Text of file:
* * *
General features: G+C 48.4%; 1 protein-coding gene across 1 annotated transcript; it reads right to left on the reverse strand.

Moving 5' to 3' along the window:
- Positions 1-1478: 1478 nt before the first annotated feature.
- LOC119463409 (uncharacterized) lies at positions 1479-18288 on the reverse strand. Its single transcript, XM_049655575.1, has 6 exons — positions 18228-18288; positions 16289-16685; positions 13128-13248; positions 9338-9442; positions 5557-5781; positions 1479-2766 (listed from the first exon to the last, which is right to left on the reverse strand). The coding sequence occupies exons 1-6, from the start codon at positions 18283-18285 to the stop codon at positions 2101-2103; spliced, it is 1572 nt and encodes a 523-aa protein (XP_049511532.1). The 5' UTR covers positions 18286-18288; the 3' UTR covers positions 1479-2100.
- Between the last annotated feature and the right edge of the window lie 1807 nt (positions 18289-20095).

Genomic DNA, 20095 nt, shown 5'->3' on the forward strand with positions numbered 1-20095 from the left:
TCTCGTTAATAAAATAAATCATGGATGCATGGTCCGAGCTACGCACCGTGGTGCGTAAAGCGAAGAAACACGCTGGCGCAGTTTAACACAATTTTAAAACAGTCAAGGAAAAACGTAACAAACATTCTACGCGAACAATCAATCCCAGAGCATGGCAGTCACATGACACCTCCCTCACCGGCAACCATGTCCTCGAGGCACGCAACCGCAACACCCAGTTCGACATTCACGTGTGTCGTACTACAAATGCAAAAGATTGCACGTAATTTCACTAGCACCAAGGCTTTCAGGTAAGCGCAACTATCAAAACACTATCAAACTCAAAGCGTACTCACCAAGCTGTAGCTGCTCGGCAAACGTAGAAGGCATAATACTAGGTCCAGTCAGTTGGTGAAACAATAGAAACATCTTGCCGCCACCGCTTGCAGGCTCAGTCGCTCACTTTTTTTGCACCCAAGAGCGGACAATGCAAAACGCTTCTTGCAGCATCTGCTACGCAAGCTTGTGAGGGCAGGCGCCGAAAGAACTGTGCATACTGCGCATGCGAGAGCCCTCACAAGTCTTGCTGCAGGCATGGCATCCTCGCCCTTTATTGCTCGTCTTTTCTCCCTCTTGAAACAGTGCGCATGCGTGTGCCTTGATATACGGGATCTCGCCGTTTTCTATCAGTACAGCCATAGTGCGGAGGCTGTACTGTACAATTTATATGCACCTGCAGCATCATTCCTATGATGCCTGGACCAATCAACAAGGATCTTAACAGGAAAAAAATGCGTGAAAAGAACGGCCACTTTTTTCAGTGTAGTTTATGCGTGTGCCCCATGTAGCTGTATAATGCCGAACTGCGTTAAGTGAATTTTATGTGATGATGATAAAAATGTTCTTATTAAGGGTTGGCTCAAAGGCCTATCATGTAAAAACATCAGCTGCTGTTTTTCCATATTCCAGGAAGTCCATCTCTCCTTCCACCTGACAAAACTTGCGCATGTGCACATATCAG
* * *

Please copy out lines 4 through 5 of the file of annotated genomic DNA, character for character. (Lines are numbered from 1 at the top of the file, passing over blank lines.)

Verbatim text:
- LOC119463409 (uncharacterized) lies at positions 1479-18288 on the reverse strand. Its single transcript, XM_049655575.1, has 6 exons — positions 18228-18288; positions 16289-16685; positions 13128-13248; positions 9338-9442; positions 5557-5781; positions 1479-2766 (listed from the first exon to the last, which is right to left on the reverse strand). The coding sequence occupies exons 1-6, from the start codon at positions 18283-18285 to the stop codon at positions 2101-2103; spliced, it is 1572 nt and encodes a 523-aa protein (XP_049511532.1). The 5' UTR covers positions 18286-18288; the 3' UTR covers positions 1479-2100.
- Between the last annotated feature and the right edge of the window lie 1807 nt (positions 18289-20095).